Speech Sound Disorders
A speech sound disorder occurs when a person has difficulty producing speech sounds, affecting his or her ability to communicate. Children often make mistakes as their vocabulary grows, but a speech sound disorder occurs past the age at which they are expected to know how to make the correct sounds.
Sometimes, speech sound disorders continue into adulthood. Other adults develop speech problems following a stroke or traumatic head injury.
Types of Speech Sound Disorders
There are two main types of speech sound disorders: articulation disorders and phonological disorders.
Articulation disorders involve problems making sounds. Sounds may be substituted, omitted, added or distorted. This results in speech that is difficult for others to understand. Common problems include substituting the letter “r” with “w” (“wabbit” for “rabbit”), shortening words or speaking with a lisp.
Phonological disorders involve patterns of sound errors. Mistakes are made with entire groups of words; for instance, sounds made in the back of the mouth may be substituted with sounds made in the front of the mouth, e.g. substituting the letter “d” for “g” (“got” for “dot”). People with phonological disorders are often able to hear these errors when others speak, without picking up on their own mistakes.
Causes & Treatment
Many times, the cause of speech sound disorders is unknown. Children may not learn how to correctly pronounce certain sounds, and this can carry over into adulthood. Other times, the cause is physical in nature. Developmental disorders, genetic syndromes, neurological disorders, hearing loss and other illnesses may all contribute to speech sound disorders.
A speech-language pathologist (SLP) will thoroughly evaluate a patient to determine the cause of the disorder and recommend a course of treatment. He or she will work closely with the individual to improve articulation, reduce errors and demonstrate which sounds are correct and how to recognize when they are incorrect.
Language disorders aren’t confined to children. Adults may experience problems as well, usually the result of either a disorder they’ve had since childhood or a newly acquired disorder related to disease or trauma. The latter scenario is often accompanied by a loss of function in other areas and poses a threat to a person’s health and quality of life.
What Causes a Language Disorder?
Unlike a speech disorder, which involves difficulty with pronunciation or articulation, a language disorder occurs when a person has trouble understanding others or sharing their own thoughts, ideas and feelings. It is commonly associated with a stroke.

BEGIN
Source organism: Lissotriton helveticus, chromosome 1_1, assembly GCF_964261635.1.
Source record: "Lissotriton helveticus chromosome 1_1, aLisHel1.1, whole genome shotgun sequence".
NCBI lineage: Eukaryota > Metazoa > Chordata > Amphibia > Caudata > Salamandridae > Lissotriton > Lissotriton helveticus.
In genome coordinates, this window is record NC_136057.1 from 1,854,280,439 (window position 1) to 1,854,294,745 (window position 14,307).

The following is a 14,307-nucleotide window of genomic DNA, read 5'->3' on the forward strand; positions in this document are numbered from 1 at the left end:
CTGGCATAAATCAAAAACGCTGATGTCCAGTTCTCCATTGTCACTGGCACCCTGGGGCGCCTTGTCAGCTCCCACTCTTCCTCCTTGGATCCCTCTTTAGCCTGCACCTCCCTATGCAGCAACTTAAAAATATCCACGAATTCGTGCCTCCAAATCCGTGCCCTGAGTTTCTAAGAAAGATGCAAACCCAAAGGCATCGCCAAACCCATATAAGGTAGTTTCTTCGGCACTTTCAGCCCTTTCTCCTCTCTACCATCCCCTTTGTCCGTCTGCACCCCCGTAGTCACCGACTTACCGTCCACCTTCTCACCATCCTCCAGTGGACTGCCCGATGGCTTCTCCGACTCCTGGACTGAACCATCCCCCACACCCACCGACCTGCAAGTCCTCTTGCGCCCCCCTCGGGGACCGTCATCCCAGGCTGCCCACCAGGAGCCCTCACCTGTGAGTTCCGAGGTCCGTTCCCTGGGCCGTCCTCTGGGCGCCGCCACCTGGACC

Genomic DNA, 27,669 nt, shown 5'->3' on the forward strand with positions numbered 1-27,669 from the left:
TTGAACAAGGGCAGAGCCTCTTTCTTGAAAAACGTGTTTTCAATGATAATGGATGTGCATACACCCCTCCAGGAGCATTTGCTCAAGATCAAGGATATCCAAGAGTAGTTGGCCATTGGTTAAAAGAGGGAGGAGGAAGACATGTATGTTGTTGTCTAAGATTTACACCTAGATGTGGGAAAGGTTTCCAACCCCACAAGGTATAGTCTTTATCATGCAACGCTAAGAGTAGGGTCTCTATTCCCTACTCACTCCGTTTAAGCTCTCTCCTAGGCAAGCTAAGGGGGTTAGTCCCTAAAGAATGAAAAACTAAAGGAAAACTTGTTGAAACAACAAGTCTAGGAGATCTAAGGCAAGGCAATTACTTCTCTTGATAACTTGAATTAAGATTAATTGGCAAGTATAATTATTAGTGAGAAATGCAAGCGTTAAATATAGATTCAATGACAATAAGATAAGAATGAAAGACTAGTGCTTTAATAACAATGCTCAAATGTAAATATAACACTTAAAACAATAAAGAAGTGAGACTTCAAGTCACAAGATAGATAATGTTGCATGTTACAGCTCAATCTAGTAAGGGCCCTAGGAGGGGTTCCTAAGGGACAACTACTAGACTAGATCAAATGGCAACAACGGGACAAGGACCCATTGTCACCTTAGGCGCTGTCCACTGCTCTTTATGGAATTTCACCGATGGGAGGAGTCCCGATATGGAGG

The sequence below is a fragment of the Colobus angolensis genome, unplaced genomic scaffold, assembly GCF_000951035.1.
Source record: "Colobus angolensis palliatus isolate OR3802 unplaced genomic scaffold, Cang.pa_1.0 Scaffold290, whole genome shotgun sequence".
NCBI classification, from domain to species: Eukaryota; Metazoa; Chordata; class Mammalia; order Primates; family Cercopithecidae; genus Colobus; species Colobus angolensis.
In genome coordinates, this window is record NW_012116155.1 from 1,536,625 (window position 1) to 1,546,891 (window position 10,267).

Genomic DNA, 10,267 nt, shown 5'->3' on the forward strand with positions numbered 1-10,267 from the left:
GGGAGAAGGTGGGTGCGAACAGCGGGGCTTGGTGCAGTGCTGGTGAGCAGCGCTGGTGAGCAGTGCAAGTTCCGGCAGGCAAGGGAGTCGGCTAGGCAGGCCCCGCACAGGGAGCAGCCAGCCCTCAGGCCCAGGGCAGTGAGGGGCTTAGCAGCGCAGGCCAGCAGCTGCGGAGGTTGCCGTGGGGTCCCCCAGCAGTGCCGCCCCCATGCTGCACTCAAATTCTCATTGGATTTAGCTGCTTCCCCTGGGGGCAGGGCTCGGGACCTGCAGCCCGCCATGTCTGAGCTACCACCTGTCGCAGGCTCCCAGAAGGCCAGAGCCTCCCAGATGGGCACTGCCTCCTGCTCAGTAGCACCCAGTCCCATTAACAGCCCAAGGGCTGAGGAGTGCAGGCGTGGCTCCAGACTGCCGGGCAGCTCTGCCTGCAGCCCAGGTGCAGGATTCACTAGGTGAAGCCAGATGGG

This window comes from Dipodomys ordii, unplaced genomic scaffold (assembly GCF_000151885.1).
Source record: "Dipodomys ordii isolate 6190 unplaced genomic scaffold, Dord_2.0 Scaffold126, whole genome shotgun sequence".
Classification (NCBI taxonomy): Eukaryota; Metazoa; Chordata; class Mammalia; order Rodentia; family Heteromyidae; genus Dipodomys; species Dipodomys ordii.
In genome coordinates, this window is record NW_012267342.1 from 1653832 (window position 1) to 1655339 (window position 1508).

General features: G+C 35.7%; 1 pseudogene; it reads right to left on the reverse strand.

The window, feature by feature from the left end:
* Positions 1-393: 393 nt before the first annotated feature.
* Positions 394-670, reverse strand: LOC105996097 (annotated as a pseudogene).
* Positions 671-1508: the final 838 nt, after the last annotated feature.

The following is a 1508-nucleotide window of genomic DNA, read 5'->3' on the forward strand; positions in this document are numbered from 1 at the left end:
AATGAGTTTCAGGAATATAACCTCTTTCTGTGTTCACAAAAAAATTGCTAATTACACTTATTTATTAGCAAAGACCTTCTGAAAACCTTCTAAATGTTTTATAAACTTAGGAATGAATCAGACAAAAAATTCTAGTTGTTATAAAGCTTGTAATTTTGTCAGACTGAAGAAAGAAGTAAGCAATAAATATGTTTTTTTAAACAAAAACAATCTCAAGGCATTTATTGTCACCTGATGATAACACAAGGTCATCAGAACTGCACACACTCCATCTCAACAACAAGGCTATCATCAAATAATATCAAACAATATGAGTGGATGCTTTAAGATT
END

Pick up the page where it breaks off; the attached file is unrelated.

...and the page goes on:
Other medical conditions that may be responsible for acquired adult language disorders include dementia, traumatic brain injury, Lou Gehrig’s Disease (ALS), Huntington’s Disease and certain types of cancer.
In some cases, a language disorder may have existed since birth and not become apparent until language demands escalated with age.
What Are the Symptoms of a Language Disorder?
Children may experience preschool language disorders or language-based learning disabilities. Symptoms associated with the former include difficulty with the following:
- Understanding and/or using gestures.
- Following directions.
- Answering questions.
- Identifying objects.
- Putting words together to form sentences.
- Starting conversations and taking turns with others.
- Telling a story.
- Learning the alphabet.
Language-based learning disabilities involve problems with age-appropriate reading and writing. Dyslexia is a perfect example; children have difficulty with both spoken and written words and often experience problems expressing ideas, learning vocabulary, understanding questions and following directions. They may mix up the order of letters in words or numbers in math equations.
It is important to note that language-based learning disabilities have nothing to do with a child’s intelligence.
Adult language disorders are usually classified as aphasia, the result of damage to the areas of the brain that are responsible for language. Symptoms include difficulty producing (e.g., finding the right words to say, using made-up words) and understanding (misunderstanding others when they speak, misinterpreting what is said) language and problems with reading and writing.
How Are Language Disorders Treated?
Adult language disorders are best treated by a professional speech-language pathologist (SLP) skilled in the evaluation and treatment of patients with this type of disorder. The SLP will converse with the patient and may conduct a variety of tests to determine whether a disorder is present and if so gauge its severity.
Treating adult language disorders can be challenging. When language loss occurs following a stroke or other traumatic brain injury, the neurological damage is often progressive and difficult (if not impossible) to reverse. Speech and language therapy can help a person regain some functioning, but the odds of a full recovery are rare.